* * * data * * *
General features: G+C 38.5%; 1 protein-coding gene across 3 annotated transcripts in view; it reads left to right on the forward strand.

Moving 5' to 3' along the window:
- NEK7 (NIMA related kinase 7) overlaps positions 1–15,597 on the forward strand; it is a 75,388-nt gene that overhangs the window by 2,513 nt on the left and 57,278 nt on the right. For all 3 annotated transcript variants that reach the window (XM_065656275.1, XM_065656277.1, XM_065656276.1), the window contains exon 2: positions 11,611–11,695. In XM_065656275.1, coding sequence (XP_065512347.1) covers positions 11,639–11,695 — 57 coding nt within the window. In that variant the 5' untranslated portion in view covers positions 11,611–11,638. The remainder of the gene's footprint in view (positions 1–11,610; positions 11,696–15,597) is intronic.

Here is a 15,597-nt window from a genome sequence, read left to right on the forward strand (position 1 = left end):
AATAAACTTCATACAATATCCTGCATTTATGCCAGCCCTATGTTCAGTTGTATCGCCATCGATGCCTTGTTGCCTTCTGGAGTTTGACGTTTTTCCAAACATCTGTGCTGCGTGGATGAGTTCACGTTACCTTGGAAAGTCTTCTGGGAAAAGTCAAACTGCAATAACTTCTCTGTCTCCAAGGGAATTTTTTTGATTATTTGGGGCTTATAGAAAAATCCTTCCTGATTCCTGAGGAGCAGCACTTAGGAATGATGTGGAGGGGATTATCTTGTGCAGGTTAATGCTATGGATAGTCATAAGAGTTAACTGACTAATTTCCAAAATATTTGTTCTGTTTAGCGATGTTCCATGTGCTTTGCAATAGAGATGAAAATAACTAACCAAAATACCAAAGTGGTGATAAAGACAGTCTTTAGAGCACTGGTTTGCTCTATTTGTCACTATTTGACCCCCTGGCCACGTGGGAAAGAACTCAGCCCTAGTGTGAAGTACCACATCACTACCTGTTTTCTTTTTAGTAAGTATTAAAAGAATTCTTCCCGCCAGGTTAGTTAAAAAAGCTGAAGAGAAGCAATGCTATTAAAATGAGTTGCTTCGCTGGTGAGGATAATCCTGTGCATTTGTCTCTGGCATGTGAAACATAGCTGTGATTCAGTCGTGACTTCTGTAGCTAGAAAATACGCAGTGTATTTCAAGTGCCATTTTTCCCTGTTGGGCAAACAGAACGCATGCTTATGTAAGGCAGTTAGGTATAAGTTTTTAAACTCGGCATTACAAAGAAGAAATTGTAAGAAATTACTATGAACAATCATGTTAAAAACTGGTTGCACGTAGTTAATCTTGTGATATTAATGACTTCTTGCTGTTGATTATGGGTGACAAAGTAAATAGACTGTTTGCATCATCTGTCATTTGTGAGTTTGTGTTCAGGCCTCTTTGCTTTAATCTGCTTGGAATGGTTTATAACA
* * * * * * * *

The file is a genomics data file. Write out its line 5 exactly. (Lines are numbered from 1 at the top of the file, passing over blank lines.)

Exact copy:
AATAAACTTCATACAATATCCTGCATTTATGCCAGCCCTATGTTCAGTTGTATCGCCATCGATGCCTTGTTGCCTTCTGGAGTTTGACGTTTTTCCAAACATCTGTGCTGCGTGGATGAGTTCACGTTACCTTGGAAAGTCTTCTGGGAAAAGTCAAACTGCAATAACTTCTCTGTCTCCAAGGGAATTTTTTTGATTATTTGGGGCTTATAGAAAAATCCTTCCTGATTCCTGAGGAGCAGCACTTAGGAATGATGTGGAGGGGATTATCTTGTGCAGGTTAATGCTATGGATAGTCATAAGAGTTAACTGACTAATTTCCAAAATATTTGTTCTGTTTAGCGATGTTCCATGTGCTTTGCAATAGAGATGAAAATAACTAACCAAAATACCAAAGTGGTGATAAAGACAGTCTTTAGAGCACTGGTTTGCTCTATTTGTCACTATTTGACCCCCTGGCCACGTGGGAAAGAACTCAGCCCTAGTGTGAAGTACCACATCACTACCTGTTTTCTTTTTAGTAAGTATTAAAAGAATTCTTCCCGCCAGGTTAGTTAAAAAAGCTGAAGAGAAGCAATGCTATTAAAATGAGTTGCTTCGCTGGTGAGGATAATCCTGTGCATTTGTCTCTGGCATGTGAAACATAGCTGTGATTCAGTCGTGACTTCTGTAGCTAGAAAATACGCAGTGTATTTCAAGTGCCATTTTTCCCTGTTGGGCAAACAGAACGCATGCTTATGTAAGGCAGTTAGGTATAAGTTTTTAAACTCGGCATTACAAAGAAGAAATTGTAAGAAATTACTATGAACAATCATGTTAAAAACTGGTTGCACGTAGTTAATCTTGTGATATTAATGACTTCTTGCTGTTGATTATGGGTGACAAAGTAAATAGACTGTTTGCATCATCTGTCATTTGTGAGTTTGTGTTCAGGCCTCTTTGCTTTAATCTGCTTGGAATGGTTTATAACA